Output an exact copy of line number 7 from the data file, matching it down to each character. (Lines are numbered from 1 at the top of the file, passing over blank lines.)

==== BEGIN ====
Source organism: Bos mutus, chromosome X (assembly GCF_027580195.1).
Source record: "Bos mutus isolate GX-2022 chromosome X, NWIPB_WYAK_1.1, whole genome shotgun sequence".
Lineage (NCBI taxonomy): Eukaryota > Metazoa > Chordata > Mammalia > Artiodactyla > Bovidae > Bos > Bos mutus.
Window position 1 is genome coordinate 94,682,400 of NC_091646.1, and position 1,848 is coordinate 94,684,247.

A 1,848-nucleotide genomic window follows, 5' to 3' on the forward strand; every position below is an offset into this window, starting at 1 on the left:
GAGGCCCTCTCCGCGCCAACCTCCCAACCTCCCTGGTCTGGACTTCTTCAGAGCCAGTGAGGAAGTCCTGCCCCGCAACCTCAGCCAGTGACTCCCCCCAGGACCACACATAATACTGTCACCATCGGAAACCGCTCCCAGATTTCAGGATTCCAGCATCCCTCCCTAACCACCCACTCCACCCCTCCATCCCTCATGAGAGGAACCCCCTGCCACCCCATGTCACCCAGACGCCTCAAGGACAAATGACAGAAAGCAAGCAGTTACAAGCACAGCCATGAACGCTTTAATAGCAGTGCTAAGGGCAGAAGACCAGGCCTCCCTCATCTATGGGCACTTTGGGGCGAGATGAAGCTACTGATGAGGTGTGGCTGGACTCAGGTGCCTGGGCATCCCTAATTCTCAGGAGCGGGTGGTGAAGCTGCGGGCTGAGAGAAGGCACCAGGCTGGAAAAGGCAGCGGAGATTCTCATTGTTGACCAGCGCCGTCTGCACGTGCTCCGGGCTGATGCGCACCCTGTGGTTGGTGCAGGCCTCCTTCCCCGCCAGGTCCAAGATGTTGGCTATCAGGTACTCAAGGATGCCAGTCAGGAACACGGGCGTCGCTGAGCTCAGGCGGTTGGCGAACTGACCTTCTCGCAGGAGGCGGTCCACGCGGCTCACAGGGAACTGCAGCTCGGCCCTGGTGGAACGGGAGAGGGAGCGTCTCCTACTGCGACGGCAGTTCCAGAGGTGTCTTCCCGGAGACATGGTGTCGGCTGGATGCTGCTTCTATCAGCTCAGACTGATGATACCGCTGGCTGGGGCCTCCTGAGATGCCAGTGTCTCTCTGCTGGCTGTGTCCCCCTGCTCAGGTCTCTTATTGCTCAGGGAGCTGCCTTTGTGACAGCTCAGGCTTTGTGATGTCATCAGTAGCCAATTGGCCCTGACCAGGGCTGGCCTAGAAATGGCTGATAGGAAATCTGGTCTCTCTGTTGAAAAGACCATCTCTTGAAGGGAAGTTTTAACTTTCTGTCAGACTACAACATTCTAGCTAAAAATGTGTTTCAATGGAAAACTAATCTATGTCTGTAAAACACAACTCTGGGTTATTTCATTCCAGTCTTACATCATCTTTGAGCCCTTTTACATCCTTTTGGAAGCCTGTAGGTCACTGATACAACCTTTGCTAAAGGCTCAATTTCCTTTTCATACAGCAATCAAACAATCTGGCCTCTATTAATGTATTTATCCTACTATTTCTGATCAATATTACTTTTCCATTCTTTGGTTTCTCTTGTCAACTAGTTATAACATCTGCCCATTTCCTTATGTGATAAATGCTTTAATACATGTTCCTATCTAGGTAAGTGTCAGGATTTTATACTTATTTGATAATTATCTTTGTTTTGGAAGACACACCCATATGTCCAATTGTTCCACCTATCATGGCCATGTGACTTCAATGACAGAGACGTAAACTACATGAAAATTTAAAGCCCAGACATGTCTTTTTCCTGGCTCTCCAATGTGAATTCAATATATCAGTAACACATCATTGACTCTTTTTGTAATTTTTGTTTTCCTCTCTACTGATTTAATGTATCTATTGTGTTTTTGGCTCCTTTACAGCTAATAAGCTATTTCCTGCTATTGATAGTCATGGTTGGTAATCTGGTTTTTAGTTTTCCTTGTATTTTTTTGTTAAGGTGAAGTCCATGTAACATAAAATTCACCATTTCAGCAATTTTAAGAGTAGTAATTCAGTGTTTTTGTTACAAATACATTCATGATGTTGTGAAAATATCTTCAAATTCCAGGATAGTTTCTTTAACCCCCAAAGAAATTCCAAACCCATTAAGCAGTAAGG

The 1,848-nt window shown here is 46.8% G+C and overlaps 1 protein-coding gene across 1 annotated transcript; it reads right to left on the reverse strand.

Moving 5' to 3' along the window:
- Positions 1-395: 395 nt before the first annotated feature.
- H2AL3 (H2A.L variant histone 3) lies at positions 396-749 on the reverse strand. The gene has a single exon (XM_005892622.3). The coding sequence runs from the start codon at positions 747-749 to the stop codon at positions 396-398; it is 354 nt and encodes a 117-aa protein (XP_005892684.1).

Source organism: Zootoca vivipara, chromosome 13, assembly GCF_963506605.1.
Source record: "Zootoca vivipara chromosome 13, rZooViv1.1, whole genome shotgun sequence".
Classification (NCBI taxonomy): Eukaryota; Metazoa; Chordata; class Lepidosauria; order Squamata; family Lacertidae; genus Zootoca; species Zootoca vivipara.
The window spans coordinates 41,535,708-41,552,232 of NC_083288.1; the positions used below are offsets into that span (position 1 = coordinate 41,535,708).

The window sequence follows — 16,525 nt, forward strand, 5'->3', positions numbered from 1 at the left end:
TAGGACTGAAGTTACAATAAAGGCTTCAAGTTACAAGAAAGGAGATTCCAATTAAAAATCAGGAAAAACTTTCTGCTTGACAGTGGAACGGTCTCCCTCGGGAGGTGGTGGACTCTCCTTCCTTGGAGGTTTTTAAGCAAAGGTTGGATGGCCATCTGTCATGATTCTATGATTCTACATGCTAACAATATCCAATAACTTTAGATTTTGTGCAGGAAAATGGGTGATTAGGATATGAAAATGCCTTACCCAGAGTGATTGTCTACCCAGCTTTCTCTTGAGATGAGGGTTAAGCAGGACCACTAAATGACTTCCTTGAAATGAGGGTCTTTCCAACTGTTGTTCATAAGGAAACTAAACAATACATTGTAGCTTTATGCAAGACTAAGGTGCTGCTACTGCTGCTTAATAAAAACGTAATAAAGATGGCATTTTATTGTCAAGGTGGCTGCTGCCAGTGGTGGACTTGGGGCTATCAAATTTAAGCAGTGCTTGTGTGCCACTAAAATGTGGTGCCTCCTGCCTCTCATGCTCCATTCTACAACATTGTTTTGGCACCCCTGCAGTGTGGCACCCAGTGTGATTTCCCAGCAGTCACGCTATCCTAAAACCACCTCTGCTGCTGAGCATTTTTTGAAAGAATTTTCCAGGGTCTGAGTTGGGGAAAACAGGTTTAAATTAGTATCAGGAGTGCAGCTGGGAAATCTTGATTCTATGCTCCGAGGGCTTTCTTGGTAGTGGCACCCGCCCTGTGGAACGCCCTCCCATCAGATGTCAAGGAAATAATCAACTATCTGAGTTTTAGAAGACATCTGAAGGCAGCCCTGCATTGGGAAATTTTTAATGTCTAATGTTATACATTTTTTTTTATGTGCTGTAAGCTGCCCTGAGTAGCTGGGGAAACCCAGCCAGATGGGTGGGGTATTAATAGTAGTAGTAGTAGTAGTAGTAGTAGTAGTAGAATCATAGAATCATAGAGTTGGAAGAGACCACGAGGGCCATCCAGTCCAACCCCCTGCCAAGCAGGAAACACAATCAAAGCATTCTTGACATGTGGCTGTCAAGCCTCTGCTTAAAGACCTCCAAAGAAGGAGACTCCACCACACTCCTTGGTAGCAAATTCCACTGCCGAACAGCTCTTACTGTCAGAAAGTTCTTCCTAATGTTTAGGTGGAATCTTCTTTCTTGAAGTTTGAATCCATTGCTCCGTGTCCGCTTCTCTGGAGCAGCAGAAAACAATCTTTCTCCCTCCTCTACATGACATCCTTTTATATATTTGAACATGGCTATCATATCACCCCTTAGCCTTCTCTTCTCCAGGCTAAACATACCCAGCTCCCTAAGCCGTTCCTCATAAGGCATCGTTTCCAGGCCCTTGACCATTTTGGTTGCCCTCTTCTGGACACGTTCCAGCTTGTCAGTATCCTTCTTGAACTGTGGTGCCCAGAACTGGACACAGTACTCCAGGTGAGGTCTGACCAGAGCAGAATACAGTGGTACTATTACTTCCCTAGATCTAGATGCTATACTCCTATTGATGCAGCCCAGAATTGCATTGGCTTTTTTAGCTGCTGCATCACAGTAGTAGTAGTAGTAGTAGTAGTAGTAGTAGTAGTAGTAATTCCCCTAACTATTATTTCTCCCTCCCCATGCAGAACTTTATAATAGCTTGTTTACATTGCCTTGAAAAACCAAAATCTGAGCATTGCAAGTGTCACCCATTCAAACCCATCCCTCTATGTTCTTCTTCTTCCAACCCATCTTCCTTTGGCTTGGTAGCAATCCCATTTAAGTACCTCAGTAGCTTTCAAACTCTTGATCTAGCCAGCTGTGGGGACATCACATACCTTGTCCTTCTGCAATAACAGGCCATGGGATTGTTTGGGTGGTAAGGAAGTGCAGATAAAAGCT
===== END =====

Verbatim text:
The 1,848-nt window shown here is 46.8% G+C and overlaps 1 protein-coding gene across 1 annotated transcript; it reads right to left on the reverse strand.